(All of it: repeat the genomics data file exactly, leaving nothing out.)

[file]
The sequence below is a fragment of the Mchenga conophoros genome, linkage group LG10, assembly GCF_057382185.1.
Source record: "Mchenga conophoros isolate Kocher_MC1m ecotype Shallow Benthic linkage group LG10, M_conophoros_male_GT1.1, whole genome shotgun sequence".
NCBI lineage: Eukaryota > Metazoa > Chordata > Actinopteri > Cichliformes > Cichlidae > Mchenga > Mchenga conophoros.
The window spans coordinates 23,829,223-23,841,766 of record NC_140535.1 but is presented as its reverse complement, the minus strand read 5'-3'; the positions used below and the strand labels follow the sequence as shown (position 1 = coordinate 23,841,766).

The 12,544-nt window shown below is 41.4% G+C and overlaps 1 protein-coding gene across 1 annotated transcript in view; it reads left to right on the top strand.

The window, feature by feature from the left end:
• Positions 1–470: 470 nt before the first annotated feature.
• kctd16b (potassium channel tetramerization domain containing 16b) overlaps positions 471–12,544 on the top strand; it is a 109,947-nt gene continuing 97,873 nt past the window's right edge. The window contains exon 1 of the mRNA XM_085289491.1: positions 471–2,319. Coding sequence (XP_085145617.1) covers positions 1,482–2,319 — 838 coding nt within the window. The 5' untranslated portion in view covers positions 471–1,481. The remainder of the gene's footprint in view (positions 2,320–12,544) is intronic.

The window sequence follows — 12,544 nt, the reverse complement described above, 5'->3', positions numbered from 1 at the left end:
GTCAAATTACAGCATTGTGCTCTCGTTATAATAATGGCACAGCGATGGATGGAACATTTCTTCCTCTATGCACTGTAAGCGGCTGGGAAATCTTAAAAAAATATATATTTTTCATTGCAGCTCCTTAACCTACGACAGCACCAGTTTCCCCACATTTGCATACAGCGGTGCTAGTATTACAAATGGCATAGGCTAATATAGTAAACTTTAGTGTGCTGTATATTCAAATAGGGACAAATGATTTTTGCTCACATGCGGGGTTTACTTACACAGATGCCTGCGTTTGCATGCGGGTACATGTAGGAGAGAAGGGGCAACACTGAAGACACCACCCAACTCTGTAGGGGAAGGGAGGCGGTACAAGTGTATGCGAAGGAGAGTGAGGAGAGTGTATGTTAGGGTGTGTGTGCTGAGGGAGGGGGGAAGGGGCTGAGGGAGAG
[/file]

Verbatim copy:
The sequence below is a fragment of the Mchenga conophoros genome, linkage group LG10, assembly GCF_057382185.1.
Source record: "Mchenga conophoros isolate Kocher_MC1m ecotype Shallow Benthic linkage group LG10, M_conophoros_male_GT1.1, whole genome shotgun sequence".
NCBI lineage: Eukaryota > Metazoa > Chordata > Actinopteri > Cichliformes > Cichlidae > Mchenga > Mchenga conophoros.
The window spans coordinates 23,829,223-23,841,766 of record NC_140535.1 but is presented as its reverse complement, the minus strand read 5'-3'; the positions used below and the strand labels follow the sequence as shown (position 1 = coordinate 23,841,766).

The 12,544-nt window shown below is 41.4% G+C and overlaps 1 protein-coding gene across 1 annotated transcript in view; it reads left to right on the top strand.

The window, feature by feature from the left end:
• Positions 1–470: 470 nt before the first annotated feature.
• kctd16b (potassium channel tetramerization domain containing 16b) overlaps positions 471–12,544 on the top strand; it is a 109,947-nt gene continuing 97,873 nt past the window's right edge. The window contains exon 1 of the mRNA XM_085289491.1: positions 471–2,319. Coding sequence (XP_085145617.1) covers positions 1,482–2,319 — 838 coding nt within the window. The 5' untranslated portion in view covers positions 471–1,481. The remainder of the gene's footprint in view (positions 2,320–12,544) is intronic.

The window sequence follows — 12,544 nt, the reverse complement described above, 5'->3', positions numbered from 1 at the left end:
GTCAAATTACAGCATTGTGCTCTCGTTATAATAATGGCACAGCGATGGATGGAACATTTCTTCCTCTATGCACTGTAAGCGGCTGGGAAATCTTAAAAAAATATATATTTTTCATTGCAGCTCCTTAACCTACGACAGCACCAGTTTCCCCACATTTGCATACAGCGGTGCTAGTATTACAAATGGCATAGGCTAATATAGTAAACTTTAGTGTGCTGTATATTCAAATAGGGACAAATGATTTTTGCTCACATGCGGGGTTTACTTACACAGATGCCTGCGTTTGCATGCGGGTACATGTAGGAGAGAAGGGGCAACACTGAAGACACCACCCAACTCTGTAGGGGAAGGGAGGCGGTACAAGTGTATGCGAAGGAGAGTGAGGAGAGTGTATGTTAGGGTGTGTGTGCTGAGGGAGGGGGGAAGGGGCTGAGGGAGAG